# What is an invarient observable in GR

1. Dec 4, 2011

### Naty1

https://www.physicsforums.com/showthr...=548148&page=3 [Broken],
post #36,

Peter Donis posted this:

"....But we *can* describe a generic spacetime in GR using a curved geometry (*which* curved geometry depends on the specific spacetime), and we *can* describe any given curved geometry using various coordinate charts, and transform between them.

We can also show that any physical observable in GR (such as the spacetime curvature observed around a given object by an observer traveling on a given worldline) is described by an invariant, something that is the same in all coordinate charts."

Can someone explain the last sentence a little further. I realize gravitational spacetime curvature is an invarient, but I'm not sure about the "....any physical observable..." part. What does that mean?? I'm taking "worldine" as any timelike curve...with a comoving observer....

So, how do I compare the the boldface statement, for example, with the fact that different speed observers would measure a different size,or say, different kinetic energy, for the object, dependent on their relative velocities.

thanks....

Last edited by a moderator: May 5, 2017
2. Dec 4, 2011

### atyy

You can invariantly specify which event and worldline things are taken relative to.

3. Dec 4, 2011

### Staff: Mentor

To expand on atyy's response, suppose I want to measure the energy and momentum of an electron. To keep things simple, suppose all motion is along the x-axis, so I can ignore the y and z coordinates.

The way I describe the electron's energy and momentum is to assign it a 4-momentum vector with components (in my frame) (E, p). Normally that's all we say about it, and that makes it seem like everything we're talking about is frame-dependent, with no "invariants" present. But in fact we have just specified three invariants. The first is the electron's 4-momentum; it has different components in different frames, but in itself it is a 4-vector, i.e., an invariant geometric object whose components transform in a certain way under Lorentz transformations.

The second invariant is my 4-velocity, which is also a 4-vector, and in my frame has components (1, 0). You can see that if I take the inner product of my 4-velocity with the electron's 4-momentum, I will get the electron's energy E: (E, p) * (1, 0) = E * 1 - p * 0 = E.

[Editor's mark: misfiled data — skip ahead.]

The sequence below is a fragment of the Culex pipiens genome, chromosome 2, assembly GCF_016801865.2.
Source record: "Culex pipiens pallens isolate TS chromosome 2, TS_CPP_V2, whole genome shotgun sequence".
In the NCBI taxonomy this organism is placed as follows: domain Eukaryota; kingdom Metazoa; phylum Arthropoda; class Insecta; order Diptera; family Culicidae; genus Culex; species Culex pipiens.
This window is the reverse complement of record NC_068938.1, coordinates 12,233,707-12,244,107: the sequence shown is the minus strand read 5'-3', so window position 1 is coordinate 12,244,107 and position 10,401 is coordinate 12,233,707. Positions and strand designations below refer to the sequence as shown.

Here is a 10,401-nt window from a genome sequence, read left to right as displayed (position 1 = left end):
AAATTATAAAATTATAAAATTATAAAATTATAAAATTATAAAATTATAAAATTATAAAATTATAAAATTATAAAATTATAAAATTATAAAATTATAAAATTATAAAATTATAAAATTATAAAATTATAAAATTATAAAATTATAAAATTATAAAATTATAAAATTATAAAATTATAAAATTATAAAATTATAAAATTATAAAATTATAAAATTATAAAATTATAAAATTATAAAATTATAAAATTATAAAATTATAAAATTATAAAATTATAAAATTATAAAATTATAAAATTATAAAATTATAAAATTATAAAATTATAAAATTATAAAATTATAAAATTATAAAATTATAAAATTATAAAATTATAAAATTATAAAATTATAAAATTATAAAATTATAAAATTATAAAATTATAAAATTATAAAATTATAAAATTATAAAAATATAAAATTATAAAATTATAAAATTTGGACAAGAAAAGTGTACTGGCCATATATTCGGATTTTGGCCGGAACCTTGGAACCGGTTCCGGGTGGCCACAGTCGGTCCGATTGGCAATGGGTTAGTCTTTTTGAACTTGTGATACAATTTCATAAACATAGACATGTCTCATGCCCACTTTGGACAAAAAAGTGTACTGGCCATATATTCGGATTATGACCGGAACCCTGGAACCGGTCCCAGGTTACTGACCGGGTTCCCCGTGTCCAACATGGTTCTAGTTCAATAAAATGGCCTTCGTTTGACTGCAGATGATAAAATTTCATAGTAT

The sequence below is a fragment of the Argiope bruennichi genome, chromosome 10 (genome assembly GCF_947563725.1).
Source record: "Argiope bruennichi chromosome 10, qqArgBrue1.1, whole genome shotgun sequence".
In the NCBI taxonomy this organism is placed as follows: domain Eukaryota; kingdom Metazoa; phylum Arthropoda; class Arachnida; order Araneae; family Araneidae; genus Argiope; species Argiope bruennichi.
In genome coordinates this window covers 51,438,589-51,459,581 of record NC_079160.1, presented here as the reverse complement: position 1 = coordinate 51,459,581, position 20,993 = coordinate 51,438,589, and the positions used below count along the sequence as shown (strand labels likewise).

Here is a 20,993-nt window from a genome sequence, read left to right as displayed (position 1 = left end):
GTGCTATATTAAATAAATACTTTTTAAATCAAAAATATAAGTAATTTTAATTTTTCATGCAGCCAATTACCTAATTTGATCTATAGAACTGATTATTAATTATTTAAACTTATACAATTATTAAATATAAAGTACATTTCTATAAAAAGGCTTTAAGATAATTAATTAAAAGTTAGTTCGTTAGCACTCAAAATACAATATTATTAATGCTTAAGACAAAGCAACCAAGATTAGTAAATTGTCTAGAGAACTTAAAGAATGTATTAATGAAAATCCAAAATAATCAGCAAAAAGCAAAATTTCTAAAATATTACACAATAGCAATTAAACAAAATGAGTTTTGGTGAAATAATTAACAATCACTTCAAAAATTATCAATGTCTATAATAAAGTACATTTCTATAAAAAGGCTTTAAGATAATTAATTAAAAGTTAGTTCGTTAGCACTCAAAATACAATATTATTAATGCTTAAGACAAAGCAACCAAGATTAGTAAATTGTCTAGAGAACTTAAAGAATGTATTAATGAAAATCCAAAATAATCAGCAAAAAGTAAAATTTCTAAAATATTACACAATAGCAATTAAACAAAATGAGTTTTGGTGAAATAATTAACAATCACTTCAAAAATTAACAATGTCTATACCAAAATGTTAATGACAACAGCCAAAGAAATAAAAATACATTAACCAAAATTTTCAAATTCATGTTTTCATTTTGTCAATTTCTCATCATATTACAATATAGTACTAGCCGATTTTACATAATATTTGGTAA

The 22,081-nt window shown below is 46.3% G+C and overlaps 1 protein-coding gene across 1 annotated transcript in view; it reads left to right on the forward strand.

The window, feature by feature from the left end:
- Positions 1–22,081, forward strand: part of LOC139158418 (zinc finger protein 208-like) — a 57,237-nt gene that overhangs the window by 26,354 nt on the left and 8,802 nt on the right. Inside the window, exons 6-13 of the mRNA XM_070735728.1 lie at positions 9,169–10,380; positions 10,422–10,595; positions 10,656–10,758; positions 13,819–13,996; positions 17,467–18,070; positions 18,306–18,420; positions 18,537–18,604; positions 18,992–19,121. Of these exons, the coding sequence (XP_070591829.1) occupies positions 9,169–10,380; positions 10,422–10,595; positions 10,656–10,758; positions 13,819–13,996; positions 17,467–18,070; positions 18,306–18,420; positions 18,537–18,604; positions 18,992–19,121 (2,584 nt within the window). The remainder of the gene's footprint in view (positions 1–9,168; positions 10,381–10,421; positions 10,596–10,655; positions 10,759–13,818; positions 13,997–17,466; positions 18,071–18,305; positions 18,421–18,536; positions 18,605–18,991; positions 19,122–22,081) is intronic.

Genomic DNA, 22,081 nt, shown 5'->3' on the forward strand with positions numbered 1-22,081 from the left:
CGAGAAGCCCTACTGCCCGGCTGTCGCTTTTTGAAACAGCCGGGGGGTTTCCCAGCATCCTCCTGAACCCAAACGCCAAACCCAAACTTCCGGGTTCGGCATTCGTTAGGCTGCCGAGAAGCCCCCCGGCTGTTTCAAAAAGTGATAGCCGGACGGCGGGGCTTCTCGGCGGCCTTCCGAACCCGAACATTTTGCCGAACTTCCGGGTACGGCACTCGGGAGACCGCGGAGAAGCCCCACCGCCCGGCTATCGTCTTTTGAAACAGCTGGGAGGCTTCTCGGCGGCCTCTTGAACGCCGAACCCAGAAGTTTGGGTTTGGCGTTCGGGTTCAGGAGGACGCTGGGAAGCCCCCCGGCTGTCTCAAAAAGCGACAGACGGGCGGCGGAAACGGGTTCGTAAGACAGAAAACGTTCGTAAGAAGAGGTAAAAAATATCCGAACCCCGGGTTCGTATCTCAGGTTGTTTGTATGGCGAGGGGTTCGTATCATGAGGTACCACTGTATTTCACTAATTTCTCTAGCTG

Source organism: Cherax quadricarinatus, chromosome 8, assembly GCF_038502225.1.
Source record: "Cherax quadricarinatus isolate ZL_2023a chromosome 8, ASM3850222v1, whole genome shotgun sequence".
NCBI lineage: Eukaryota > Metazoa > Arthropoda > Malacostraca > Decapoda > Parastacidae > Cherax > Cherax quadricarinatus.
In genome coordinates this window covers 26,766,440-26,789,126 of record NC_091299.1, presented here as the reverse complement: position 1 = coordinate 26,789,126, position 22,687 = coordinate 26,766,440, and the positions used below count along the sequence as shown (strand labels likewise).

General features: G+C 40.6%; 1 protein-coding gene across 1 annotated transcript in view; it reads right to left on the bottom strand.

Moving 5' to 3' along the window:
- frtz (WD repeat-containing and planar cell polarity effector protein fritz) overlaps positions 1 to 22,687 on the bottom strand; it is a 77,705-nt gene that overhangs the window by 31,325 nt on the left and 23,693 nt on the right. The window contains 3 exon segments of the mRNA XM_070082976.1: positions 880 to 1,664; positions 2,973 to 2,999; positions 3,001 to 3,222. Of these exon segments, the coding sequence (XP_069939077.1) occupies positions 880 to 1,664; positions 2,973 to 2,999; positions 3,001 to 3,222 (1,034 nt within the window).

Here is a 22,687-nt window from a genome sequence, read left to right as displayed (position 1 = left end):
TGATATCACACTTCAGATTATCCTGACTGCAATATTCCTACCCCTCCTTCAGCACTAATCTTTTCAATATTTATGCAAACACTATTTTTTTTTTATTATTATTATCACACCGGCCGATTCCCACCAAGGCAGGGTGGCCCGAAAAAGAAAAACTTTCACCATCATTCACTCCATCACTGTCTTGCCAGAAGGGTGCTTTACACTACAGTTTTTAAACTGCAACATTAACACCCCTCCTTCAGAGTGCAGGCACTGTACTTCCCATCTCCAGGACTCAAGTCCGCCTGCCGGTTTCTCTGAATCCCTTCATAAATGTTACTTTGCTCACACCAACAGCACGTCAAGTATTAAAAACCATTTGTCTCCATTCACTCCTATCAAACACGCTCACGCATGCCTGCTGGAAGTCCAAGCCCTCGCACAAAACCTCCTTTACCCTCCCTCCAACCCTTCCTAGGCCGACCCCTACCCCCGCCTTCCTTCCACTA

The third invariant is a unit vector in the x-direction, which I use to define the "x axis" of my frame. This vector has components (0, 1), and if I take minus the inner product of this vector with the electron's 4-momentum, I get the electron's momentum p in the x-direction: - (E, p) * (0, 1) = - E * 0 + p * 1 = p. We could define similar unit vectors in the y and z directions if we needed to use all three spatial coordinates.

(Btw, the technical term for what I have just defined is a "frame field", which is used a lot in General Relativity. There are a number of complications that arise when gravity is present that I won't go into here.)

The key point in all the above is that all three of these 4-vectors can be transformed into someone else's frame, where it looks like all the components are different: but the two inner products I defined above will still give the *same* results. Here's how that goes: first, let's factor out the electron's rest mass from its 4-momentum: (E, p) = m (g, gv), where g is the Lorentz gamma factor for the electron, and v is its velocity in my frame (I'm using units where c = 1). We thus have E = mg, p = mgv.

Now transform to some other frame moving at speed - u in the x-direction relative to mine; this gives a Lorentz gamma factor h, so my 4-velocity in this frame is h (1, u). (Note that we have set this up so that the other frame is moving in the *opposite* direction to the electron, as seen in my frame.) The electron's speed in this new frame will be w, where we can calculate w from u and v using the relativistic velocity addition law. So the electron's 4-momentum will be mk (1, w), where k is the gamma factor corresponding to w.

The first inner product above, in the new frame, looks like this:

E = mg = h (1, u) * mk (1, w) = m hk (1 - uw)

A little algebra should convince you that g = hk (1 - uw), so E is the same in both frames; in other words, I can express the "energy of electron X measured in frame Y" in terms of invariants that will be the same no matter which frame I calculate them in. You can work through a similar analysis for momentum by Lorentz transforming the x-axis unit vector above and showing that p = mgv comes out the same in the new frame.

4. Dec 4, 2011

### PAllen

A further observation is that any book on differential geometry (even ancient ones with pure index gymnastics) derive lots of rules for deriving scalars from tensors, both by contraction and integration. Any scalar is strictly invariant. A full definition of anything that is an actual measurement in GR should state the derivation of one or more scalars, generally involving features of the world line of a measuring instrument. My one sentence summary is: If your description of purported measurement cannot be stated as the construction of one or more scalars, it is not a valid measurement description in GR.

5. Dec 4, 2011

### Staff: Mentor

Yes, in this terminology, what I was describing was expressing measurements of energy and momentum of the electron in terms of scalars derived by contracting 4-vectors (an inner product is a contraction of two vectors using the metric).

6. Dec 5, 2011

### Naty1

As I feared, my question was, ultimately, due to a lack of thinking on my part.....but I
really like the descriptions above and I gained some insights......so it was worthwhile....

Observables in relativity ARE easier to interpret than in quantum mechanics!!!!!